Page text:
Saahil Mehta, a decluttering coach in Dubai, believes in gifting his two children - Yuvraj, 8, and Alisha, 6, experiences rather than material possessions to celebrate special occasions. This could be in the form of a visit to a theme park or a staycation in a new hotel.
“As a result, their desire to buy things has reduced. This is our way of addressing their fundamental needs,” said the 40-year-old Indian expat in the UAE.
“I have been teaching them financial literacy since a young age so that they understand what is required and their desire for materialism goes down.”
The father also chooses to live by example and practise what he preaches. He only spends on experiences and does not lead a flashy lifestyle.
Gifting them experiences
One such recent experience was in December 2019 when Mehta took the family to visit the Indian city of Dharamshala where they spent time with underprivileged children in a school. This was an eye-opener for Alisha and Yuvraj, as they realised that what was normal for them was a treat for those kids. Mehta recalled noticing that the children’s uniforms, socks and shoes were in bad shape and they could barely afford education.
“They were sustaining themselves on charitable donations. For those kids, it is a blessing to be able to attend school. This experience taught my kids a valuable lesson of gratitude and to count their blessings. It taught them the life lesson of giving,” observed Mehta.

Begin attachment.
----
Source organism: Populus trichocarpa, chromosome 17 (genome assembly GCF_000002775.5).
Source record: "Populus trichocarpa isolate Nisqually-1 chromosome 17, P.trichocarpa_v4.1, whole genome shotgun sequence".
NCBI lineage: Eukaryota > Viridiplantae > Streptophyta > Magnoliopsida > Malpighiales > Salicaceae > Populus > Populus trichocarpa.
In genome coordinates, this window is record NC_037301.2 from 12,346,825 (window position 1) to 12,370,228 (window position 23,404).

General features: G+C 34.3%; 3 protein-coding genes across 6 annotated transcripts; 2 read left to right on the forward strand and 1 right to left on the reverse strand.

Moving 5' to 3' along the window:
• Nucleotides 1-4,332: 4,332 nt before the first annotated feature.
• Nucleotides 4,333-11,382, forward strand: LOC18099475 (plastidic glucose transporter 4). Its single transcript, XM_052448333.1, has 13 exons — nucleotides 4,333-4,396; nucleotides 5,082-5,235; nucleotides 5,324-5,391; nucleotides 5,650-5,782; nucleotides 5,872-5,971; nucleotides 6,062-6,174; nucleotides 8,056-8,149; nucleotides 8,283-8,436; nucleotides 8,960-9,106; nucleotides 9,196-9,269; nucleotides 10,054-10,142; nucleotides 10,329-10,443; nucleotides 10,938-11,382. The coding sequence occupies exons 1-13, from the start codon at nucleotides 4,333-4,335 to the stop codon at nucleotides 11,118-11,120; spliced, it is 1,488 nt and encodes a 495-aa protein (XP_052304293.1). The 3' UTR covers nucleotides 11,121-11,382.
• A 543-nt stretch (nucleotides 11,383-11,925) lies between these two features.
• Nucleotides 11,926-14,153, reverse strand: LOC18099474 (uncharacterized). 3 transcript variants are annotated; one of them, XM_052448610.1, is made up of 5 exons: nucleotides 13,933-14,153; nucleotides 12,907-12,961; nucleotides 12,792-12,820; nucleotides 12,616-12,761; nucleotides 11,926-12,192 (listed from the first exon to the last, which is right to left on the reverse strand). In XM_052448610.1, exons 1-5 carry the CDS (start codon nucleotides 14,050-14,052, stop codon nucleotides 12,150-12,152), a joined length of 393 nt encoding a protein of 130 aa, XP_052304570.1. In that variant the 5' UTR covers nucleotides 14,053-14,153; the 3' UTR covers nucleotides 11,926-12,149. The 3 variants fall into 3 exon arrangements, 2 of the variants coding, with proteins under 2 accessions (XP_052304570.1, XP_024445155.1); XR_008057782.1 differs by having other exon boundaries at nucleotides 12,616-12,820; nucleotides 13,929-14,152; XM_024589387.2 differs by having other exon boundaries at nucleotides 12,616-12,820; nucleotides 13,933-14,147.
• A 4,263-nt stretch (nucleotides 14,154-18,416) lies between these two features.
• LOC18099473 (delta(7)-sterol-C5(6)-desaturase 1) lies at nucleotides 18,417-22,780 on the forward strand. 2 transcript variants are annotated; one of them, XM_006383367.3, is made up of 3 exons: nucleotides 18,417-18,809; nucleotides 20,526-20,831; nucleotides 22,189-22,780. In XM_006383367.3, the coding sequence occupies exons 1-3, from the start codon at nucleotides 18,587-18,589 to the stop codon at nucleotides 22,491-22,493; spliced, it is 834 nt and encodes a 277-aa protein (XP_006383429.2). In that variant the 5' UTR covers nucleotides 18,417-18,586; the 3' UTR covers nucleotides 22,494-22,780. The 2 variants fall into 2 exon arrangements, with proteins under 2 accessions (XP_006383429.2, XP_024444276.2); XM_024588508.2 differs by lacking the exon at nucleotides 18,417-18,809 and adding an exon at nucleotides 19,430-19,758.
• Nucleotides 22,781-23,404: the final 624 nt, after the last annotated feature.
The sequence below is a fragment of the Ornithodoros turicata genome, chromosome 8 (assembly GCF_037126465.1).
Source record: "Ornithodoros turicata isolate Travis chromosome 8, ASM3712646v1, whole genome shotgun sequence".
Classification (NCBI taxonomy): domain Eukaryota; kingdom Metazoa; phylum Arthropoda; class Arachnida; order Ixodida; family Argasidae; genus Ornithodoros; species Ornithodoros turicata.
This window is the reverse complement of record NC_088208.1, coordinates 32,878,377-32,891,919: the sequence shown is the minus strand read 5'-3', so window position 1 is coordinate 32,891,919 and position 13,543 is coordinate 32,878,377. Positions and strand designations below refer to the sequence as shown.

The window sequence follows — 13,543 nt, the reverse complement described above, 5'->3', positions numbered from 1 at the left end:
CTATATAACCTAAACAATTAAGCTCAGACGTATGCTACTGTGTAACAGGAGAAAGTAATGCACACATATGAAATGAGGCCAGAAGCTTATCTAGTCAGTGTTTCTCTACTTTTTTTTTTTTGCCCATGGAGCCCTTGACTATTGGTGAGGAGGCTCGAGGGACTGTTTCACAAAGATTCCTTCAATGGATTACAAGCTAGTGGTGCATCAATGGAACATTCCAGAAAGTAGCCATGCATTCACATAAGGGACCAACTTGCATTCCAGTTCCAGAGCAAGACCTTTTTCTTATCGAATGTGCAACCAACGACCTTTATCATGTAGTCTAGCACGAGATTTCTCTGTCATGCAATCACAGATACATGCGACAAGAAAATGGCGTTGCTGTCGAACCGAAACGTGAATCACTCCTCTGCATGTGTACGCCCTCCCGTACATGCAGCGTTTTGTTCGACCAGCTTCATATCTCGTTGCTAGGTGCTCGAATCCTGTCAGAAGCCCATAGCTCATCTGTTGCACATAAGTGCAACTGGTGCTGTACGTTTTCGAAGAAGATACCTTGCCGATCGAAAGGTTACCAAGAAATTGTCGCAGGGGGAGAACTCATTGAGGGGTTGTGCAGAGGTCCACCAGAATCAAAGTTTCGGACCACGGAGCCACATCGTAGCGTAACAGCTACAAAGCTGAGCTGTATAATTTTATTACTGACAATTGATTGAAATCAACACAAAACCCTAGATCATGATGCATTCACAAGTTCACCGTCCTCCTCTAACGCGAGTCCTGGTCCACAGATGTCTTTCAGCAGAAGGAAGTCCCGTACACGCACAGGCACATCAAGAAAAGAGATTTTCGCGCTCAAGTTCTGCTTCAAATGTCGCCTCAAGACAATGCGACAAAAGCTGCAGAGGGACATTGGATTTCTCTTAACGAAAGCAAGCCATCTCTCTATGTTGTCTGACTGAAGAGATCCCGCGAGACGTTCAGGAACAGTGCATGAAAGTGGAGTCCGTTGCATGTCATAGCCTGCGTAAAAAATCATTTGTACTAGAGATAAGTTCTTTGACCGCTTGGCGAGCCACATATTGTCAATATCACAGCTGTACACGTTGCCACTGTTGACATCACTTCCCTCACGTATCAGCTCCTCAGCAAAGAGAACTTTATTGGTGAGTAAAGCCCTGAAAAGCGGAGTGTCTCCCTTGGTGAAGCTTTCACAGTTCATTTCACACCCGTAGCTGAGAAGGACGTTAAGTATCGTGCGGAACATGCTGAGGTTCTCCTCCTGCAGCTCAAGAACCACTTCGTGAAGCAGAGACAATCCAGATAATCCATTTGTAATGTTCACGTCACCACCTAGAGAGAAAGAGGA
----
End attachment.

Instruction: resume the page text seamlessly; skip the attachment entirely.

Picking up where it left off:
I have been teaching them financial literacy since a young age so that they understand what is required
During the holiday, the Mehta family donated lunch and stationery kits costing Dh5 per head to 250 children. This helped Alisha and Yuvraj understand the cost difference in schooling. “They are aware of how much we spend on their education in the UAE. The difference in costs helped them do a comparative analysis,” explained the father of two.
Payment for domestic chores
Back home, the kids are encouraged to do basic chores like making their beds, opening curtains, switching off the AC, etc. This way, they are taught that everyone has to chip in to keep the household running on a daily basis. When they do other tasks beyond the essentials, such as picking leaves from the garden or massaging the mother’s shoulders, etc., Mehta pays them a small amount (Dh10 for instance).
“We try to encourage the habit of earning in them. They realise that they need to work hard to earn money. I encourage my children to put all the spare change they earn in a money jar,” Mehta pointed out.
Once a year, the Mehta family undertake a decluttering exercise where they donate unused clothes and toys to the lesser privileged. “Since we practise this as a family exercise, my children are natural at decluttering and not amassing unwanted possessions.”
Pointing out a flaw in the education system, Mehta said children do not get any experience in financial literacy until they attend university. The father is planning to introduce the concept of a family bank to his children. “The fact that interest will accrue on an amount every year intrigues them,” he shared.
He is also keen to make his children aware of financial pitfalls such as spending beyond their means, excessive use of credit cards, not setting a budget, etc.
“For instance, they occasionally order movies on Amazon or Apple TV. Since all the transactions are done with a credit card, the kids don’t understand the concept of physical money being transferred. So, I have set a budget for them to spend on such needs. It’s up to them to use it prudently,” said Mehta.